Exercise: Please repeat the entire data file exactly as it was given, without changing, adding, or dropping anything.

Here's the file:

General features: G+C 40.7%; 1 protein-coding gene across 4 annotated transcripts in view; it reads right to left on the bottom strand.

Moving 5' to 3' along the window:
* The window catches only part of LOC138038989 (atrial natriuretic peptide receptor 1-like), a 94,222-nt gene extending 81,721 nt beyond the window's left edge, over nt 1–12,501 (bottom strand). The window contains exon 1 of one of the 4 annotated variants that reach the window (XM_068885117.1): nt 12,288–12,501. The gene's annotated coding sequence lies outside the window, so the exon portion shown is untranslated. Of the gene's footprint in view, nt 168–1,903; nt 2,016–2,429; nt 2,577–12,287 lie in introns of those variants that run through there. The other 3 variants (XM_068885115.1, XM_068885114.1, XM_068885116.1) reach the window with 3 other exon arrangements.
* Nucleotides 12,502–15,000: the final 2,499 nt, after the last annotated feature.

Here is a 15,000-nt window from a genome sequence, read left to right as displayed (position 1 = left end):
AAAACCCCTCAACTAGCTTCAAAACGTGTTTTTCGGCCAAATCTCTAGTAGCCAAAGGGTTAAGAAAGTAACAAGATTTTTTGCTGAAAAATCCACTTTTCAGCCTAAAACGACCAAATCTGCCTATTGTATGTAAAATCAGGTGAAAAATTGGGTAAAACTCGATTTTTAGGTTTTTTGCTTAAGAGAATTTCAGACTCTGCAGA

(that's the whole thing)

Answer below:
General features: G+C 40.7%; 1 protein-coding gene across 4 annotated transcripts in view; it reads right to left on the bottom strand.

Moving 5' to 3' along the window:
* The window catches only part of LOC138038989 (atrial natriuretic peptide receptor 1-like), a 94,222-nt gene extending 81,721 nt beyond the window's left edge, over nt 1–12,501 (bottom strand). The window contains exon 1 of one of the 4 annotated variants that reach the window (XM_068885117.1): nt 12,288–12,501. The gene's annotated coding sequence lies outside the window, so the exon portion shown is untranslated. Of the gene's footprint in view, nt 168–1,903; nt 2,016–2,429; nt 2,577–12,287 lie in introns of those variants that run through there. The other 3 variants (XM_068885115.1, XM_068885114.1, XM_068885116.1) reach the window with 3 other exon arrangements.
* Nucleotides 12,502–15,000: the final 2,499 nt, after the last annotated feature.

Here is a 15,000-nt window from a genome sequence, read left to right as displayed (position 1 = left end):
AAAACCCCTCAACTAGCTTCAAAACGTGTTTTTCGGCCAAATCTCTAGTAGCCAAAGGGTTAAGAAAGTAACAAGATTTTTTGCTGAAAAATCCACTTTTCAGCCTAAAACGACCAAATCTGCCTATTGTATGTAAAATCAGGTGAAAAATTGGGTAAAACTCGATTTTTAGGTTTTTTGCTTAAGAGAATTTCAGACTCTGCAGA